An AMA report adds credence to the LED light issue and is likely to prompt cities and states to reevaluate the intensity of LED lights they install, reports The Washington Post.

In its warning, the AMA cited the melatonin issue, noting that studies have linked bright LEDs to reduced sleep time, poor sleep quality and impaired daytime functioning.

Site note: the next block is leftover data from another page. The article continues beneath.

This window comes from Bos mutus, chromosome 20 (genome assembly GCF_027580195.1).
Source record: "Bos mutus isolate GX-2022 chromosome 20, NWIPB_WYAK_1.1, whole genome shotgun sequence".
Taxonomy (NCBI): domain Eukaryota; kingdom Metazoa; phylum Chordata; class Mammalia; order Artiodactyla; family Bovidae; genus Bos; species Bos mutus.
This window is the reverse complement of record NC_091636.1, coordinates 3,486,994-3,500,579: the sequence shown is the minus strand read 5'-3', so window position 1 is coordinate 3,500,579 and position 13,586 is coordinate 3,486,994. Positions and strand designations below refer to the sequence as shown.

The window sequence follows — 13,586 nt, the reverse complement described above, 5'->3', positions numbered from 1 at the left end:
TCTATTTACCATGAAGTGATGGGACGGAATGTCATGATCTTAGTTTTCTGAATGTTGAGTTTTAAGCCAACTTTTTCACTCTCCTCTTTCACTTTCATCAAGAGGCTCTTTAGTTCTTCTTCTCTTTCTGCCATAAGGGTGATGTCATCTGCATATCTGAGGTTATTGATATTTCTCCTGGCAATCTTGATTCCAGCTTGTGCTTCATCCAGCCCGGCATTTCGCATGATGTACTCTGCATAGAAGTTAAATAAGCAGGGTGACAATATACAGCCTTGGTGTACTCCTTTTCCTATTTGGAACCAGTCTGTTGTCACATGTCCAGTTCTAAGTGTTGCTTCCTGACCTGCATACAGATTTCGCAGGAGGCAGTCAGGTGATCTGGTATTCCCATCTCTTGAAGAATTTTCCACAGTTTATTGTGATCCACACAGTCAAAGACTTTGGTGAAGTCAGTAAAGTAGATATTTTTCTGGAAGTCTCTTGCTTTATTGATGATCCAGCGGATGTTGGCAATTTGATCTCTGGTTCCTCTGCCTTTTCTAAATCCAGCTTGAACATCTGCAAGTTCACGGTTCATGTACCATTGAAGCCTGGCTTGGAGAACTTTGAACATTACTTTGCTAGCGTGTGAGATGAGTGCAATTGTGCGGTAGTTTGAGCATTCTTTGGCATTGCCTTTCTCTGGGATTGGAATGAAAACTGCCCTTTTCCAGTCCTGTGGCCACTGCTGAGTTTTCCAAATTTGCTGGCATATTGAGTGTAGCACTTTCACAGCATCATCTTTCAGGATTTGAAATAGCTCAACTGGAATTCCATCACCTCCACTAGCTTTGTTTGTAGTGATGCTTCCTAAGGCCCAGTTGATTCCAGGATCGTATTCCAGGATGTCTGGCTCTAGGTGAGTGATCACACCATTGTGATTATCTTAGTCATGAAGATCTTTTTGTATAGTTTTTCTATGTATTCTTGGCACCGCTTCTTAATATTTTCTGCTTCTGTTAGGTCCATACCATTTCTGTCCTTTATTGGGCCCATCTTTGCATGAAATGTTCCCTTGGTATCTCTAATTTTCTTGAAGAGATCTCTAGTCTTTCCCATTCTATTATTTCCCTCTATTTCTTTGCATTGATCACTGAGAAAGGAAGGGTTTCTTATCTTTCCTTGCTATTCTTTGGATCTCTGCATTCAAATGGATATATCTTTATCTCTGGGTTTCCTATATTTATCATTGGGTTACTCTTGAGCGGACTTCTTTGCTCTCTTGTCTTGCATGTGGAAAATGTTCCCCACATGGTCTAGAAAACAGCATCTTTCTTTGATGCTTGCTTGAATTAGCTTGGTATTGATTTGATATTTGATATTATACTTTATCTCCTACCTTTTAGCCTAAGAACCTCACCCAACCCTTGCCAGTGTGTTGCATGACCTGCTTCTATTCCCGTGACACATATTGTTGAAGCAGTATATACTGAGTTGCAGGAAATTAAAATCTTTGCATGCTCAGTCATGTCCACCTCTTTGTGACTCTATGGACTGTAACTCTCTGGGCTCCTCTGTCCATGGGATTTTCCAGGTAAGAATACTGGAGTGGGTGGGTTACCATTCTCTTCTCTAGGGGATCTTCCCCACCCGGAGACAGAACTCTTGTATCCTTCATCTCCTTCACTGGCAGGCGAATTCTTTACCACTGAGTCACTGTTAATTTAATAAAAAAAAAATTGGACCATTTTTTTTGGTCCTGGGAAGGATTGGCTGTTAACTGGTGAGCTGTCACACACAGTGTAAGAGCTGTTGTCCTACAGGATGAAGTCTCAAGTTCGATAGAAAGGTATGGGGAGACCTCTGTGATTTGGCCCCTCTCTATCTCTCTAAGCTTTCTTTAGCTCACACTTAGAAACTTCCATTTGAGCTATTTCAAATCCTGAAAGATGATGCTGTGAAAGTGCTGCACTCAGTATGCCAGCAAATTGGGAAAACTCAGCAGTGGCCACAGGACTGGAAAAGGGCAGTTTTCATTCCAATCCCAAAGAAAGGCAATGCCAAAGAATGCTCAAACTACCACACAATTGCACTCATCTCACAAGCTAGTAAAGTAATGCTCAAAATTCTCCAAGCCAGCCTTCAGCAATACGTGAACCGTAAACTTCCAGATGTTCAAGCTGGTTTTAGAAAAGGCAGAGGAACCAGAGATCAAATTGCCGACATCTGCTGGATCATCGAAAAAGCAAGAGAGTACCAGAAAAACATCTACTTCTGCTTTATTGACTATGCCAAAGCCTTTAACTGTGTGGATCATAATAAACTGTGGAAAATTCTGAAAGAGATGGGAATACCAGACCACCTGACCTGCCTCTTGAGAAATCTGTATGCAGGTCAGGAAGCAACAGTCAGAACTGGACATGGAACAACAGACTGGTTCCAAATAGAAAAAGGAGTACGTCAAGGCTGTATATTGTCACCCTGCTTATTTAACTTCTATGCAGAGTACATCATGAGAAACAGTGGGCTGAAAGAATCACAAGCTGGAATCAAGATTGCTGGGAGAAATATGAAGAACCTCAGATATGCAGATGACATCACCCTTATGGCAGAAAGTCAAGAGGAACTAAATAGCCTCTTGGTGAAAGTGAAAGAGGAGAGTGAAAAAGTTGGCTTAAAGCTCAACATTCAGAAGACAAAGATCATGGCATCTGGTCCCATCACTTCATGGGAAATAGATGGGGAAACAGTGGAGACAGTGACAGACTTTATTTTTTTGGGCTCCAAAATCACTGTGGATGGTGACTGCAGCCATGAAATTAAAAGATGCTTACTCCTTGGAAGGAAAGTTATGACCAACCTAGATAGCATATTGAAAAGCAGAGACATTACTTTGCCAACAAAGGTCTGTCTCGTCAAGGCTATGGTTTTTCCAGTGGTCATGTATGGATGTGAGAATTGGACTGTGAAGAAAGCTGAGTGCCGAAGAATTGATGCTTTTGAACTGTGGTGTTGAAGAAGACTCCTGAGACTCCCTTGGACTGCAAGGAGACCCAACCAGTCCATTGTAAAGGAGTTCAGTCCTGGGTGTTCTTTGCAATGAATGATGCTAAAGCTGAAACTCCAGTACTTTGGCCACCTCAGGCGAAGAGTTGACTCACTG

It referred to evidence that exposure to high-intensity light at night might increase the risk of cancer, diabetes, cardiovascular disease and obesity. And it cautioned that intense LEDs have been associated with “discomfort and disability glare,” which might impair nighttime vision for drivers.

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